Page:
In William Shakespeare’s A Midsummer Night’s Dream, the juice of a pansy “on sleeping eyelids laid, will make a man or woman madly dote upon the next live creature that it sees.” And in his Hamlet, doomed Ophelia, in one scene, distributes pansies, exclaiming, “There’s pansies, that’s for thoughts.” Other writers and poets—including William Wordsworth, Nathaniel Hawthorne and D.H. Lawrence—have included “the humble pansy” in their works. And Margaret Mitchell named her heroine “Pansy”—changing it (at the last minute) to “Scarlet” just before sending the book off to the printer. Painters like O’Keefe, van Gogh and Fantin-Latour all have notable works featuring the flower.
The name “Pansy” comes from the French word Pensée which means “thought.” For this reason, pansies are often a symbol of romantic remembrance. Freethinkers have adopted the flower for their lapels, as well. The flower is also considered a symbol of pious humility and was given the alternative name “Heart’s-Ease” (or “Heartsease”) by Saint Euphrasia (herself a model of pious humility).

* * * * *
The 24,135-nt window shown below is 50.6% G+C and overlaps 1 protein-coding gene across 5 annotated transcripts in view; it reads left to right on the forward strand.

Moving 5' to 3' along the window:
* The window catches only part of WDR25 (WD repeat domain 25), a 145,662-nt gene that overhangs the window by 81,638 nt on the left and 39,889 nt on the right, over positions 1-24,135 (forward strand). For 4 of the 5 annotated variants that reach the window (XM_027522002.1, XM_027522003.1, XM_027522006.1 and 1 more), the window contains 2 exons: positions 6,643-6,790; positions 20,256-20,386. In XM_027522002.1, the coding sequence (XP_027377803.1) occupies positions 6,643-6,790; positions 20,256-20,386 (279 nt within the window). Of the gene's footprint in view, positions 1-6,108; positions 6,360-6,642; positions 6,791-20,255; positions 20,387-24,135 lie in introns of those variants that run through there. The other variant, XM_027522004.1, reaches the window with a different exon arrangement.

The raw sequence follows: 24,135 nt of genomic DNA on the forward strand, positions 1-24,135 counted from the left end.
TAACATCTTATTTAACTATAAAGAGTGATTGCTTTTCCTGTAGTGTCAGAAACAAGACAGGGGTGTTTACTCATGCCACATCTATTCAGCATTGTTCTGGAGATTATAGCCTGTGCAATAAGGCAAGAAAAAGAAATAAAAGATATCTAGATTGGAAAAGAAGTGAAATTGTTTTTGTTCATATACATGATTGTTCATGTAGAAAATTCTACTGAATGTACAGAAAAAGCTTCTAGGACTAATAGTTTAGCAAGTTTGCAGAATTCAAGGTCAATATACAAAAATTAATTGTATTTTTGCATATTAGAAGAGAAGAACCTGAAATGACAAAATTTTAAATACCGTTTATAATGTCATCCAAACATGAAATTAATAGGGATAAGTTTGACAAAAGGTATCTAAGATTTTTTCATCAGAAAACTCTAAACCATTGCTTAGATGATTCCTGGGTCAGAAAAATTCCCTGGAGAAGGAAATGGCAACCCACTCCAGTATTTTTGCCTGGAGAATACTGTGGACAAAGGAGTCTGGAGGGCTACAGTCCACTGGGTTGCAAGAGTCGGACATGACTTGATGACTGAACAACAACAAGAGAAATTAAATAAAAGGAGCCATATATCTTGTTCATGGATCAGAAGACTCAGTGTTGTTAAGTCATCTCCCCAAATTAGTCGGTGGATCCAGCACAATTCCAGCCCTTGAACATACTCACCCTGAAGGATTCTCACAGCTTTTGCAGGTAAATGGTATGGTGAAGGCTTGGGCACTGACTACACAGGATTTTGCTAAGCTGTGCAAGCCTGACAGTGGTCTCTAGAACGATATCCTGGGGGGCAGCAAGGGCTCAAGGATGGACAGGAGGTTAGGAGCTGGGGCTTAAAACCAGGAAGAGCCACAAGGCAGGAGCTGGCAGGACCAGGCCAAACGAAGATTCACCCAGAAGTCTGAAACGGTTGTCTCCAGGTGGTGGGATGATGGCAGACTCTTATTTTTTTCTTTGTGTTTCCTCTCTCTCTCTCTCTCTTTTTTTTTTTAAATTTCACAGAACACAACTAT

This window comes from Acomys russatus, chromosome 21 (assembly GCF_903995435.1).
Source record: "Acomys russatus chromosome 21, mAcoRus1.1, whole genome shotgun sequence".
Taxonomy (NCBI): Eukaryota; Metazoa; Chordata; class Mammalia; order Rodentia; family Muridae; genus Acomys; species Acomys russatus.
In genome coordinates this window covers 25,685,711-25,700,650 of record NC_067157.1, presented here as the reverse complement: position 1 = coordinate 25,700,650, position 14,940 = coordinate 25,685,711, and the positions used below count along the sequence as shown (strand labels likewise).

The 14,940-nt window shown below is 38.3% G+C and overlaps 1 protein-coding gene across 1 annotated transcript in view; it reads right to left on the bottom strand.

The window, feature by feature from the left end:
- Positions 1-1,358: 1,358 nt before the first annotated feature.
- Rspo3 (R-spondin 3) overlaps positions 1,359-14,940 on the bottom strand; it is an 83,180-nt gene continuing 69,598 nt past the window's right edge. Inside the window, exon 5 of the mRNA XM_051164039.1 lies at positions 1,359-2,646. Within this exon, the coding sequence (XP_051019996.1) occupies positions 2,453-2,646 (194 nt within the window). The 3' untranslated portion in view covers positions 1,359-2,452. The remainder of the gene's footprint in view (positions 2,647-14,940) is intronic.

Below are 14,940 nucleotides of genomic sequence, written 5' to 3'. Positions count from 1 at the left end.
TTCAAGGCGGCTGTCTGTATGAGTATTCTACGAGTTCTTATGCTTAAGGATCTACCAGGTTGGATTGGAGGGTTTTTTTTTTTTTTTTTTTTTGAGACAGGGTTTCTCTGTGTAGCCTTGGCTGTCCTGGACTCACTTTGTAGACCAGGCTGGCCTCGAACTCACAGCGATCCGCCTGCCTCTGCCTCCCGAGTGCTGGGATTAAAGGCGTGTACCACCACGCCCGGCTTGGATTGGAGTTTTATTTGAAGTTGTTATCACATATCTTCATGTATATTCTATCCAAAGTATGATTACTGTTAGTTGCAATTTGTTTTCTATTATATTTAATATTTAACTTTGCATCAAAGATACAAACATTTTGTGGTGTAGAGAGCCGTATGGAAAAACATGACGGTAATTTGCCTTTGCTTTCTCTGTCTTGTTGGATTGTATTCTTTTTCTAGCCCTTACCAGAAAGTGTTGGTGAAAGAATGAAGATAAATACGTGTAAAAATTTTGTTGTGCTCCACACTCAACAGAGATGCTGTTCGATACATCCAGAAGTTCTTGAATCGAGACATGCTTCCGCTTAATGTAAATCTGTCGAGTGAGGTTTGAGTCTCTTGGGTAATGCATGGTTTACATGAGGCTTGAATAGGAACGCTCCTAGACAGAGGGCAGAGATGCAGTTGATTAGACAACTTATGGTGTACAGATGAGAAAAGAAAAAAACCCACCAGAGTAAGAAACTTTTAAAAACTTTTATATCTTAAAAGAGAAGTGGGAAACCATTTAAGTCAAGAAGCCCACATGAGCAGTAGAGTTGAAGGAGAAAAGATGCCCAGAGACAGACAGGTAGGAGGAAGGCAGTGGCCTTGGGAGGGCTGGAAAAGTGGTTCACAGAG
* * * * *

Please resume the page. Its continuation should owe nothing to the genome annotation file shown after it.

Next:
A Japanese botanical sketch from 1917 has been reproduced on the greeting card, pictured above. It is part of our newly-received collection of fresh, Spring greeting cards—many of them with floral sketches. Please come into the shop to see the full assortment.